So anyway. Oooooh Marafun. Feckin' terrible. Boring and horrible. I'm just getting it out, because I need to move on. The scenery. Who gives a rat's ass about the scenery?
8.50 pace. I figured out that to have any chance of achieving what seemed utterly impossible - a sub 4 hour marathon, I should start at a steady 8.50 pace. This would leave me a margin, and hopefully wouldn't destroy me for later in the race. If I was going over 4 hours I only hoped it wouldn't be too far over because the longer you're out there the more dispirited you feel and the worser it hurts.
The actual physical act of running wasn't too bad. The thought of the endless miles ahead was.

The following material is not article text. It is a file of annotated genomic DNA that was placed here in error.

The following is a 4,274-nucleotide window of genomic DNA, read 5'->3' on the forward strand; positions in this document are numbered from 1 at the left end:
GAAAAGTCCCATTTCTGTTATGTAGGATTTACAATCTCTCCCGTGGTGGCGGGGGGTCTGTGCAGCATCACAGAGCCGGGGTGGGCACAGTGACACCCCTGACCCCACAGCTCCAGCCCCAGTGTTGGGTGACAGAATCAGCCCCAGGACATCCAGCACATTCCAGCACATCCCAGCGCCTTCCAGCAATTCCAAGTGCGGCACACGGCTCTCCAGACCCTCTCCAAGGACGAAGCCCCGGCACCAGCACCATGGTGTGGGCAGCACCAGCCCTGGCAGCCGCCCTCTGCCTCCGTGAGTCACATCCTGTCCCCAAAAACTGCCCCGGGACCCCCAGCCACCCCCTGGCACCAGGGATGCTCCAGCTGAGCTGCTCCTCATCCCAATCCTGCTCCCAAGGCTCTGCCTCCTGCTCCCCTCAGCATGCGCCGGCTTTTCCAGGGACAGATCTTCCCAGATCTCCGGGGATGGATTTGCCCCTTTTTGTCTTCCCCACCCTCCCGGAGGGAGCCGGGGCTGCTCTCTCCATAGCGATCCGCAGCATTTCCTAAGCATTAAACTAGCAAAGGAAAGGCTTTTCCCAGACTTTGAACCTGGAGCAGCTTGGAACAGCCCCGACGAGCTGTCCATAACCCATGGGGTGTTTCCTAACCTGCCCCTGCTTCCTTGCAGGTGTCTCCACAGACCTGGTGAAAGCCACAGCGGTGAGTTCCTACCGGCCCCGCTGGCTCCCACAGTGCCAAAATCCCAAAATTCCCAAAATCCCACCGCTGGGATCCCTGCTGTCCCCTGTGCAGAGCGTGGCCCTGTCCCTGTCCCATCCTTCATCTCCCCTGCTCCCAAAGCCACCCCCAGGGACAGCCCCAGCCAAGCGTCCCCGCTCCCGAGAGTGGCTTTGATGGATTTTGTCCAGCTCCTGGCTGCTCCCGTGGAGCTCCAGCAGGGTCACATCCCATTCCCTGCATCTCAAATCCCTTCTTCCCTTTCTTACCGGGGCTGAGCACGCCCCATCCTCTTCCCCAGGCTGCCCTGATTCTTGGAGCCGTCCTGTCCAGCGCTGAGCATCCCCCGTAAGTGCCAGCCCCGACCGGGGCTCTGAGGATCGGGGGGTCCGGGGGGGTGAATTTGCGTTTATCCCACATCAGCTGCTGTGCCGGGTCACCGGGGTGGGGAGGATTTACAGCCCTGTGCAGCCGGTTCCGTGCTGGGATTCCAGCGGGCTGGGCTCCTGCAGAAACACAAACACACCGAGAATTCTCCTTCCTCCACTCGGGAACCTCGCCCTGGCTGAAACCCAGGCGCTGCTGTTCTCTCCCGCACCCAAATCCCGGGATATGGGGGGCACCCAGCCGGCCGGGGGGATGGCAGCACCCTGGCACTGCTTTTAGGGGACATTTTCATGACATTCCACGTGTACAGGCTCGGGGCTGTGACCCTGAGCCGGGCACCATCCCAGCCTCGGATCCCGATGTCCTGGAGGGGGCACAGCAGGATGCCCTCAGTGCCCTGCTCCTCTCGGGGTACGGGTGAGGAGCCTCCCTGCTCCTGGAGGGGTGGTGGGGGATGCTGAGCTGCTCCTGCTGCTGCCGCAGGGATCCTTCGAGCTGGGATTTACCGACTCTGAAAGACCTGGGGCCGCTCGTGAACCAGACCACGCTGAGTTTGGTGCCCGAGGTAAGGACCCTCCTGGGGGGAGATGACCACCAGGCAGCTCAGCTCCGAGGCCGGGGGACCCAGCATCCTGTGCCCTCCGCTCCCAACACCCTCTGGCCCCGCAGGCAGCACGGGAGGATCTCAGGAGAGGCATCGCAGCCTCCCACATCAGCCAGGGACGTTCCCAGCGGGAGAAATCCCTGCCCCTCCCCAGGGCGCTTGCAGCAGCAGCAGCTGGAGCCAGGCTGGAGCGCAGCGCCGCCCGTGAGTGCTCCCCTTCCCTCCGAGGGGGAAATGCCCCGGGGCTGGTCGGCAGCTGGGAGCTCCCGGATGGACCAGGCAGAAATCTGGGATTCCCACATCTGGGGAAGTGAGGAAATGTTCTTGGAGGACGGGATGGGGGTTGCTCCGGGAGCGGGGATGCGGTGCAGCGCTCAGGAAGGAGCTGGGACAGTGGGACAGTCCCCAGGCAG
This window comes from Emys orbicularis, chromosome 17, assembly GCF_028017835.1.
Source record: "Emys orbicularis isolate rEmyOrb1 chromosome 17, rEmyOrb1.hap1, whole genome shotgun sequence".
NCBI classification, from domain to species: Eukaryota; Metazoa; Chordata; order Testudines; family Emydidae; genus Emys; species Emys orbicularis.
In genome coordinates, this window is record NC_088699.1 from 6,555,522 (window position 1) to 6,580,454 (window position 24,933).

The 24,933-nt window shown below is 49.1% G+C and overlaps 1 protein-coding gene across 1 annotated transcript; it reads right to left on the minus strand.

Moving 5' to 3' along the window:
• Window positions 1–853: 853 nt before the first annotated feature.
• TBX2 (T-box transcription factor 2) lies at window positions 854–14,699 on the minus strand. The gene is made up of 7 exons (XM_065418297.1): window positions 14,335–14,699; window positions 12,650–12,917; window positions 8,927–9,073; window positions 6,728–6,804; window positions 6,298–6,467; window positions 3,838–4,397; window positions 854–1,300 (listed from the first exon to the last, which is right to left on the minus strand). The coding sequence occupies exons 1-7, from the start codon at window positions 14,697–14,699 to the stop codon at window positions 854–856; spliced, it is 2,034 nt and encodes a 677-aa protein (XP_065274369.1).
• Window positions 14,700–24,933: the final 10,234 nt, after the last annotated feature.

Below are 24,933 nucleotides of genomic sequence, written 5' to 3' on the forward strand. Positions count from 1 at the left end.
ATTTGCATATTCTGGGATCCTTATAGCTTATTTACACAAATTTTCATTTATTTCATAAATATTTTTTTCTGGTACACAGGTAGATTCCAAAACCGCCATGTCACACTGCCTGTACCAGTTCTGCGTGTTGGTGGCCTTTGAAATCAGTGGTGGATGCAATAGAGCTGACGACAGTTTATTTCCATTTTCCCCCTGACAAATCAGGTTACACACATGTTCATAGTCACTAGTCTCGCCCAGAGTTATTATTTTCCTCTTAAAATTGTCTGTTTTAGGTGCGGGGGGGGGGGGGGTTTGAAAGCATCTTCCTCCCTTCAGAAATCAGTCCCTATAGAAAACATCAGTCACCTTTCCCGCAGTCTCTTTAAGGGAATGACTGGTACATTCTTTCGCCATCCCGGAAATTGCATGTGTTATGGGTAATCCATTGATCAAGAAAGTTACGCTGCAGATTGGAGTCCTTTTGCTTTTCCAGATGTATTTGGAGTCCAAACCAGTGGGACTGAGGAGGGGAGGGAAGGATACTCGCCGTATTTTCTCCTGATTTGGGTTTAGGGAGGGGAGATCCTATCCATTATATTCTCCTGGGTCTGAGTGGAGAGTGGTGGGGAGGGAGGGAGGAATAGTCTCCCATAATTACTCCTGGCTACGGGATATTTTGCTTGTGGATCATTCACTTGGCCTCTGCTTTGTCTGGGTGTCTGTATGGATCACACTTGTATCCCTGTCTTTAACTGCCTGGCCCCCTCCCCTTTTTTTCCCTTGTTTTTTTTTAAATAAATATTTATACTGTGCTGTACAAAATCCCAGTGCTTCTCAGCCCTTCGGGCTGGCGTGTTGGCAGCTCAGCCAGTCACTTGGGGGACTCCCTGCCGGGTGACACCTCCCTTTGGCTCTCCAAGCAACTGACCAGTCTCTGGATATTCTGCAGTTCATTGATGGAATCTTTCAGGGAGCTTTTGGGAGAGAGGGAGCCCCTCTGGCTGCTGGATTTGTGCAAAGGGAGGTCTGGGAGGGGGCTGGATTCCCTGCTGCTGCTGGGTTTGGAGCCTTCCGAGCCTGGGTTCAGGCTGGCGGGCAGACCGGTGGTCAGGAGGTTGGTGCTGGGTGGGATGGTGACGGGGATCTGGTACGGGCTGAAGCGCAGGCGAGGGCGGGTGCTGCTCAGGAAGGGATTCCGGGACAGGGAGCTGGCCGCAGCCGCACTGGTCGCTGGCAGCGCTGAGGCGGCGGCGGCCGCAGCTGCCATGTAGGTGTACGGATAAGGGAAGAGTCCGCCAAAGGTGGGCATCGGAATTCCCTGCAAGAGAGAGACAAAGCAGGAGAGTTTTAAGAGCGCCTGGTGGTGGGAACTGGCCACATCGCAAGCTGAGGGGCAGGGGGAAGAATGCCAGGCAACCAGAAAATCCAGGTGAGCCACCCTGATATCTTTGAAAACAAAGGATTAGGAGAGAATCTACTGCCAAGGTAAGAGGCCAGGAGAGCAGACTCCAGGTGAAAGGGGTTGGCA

"What would you like?" I asked myself. "Do I have to be conscious for this bit?" I replied to myself.
I wanted the first bit out of the way so I could get on with suffering my way into the 2nd half. The trouble is by 20 miles you pretty much know if it's possible to do what you wanted to do or not.
I told myself some stories but there was a forced quality to it. I have much history in this part of the country, because I was a student in Stirling for 5 years in all. "This is where we went on a pub-crawl and Sandy drank the Tabasco sauce sitting on the bar, then he went bright red and made Scottish noises and poured with sweat."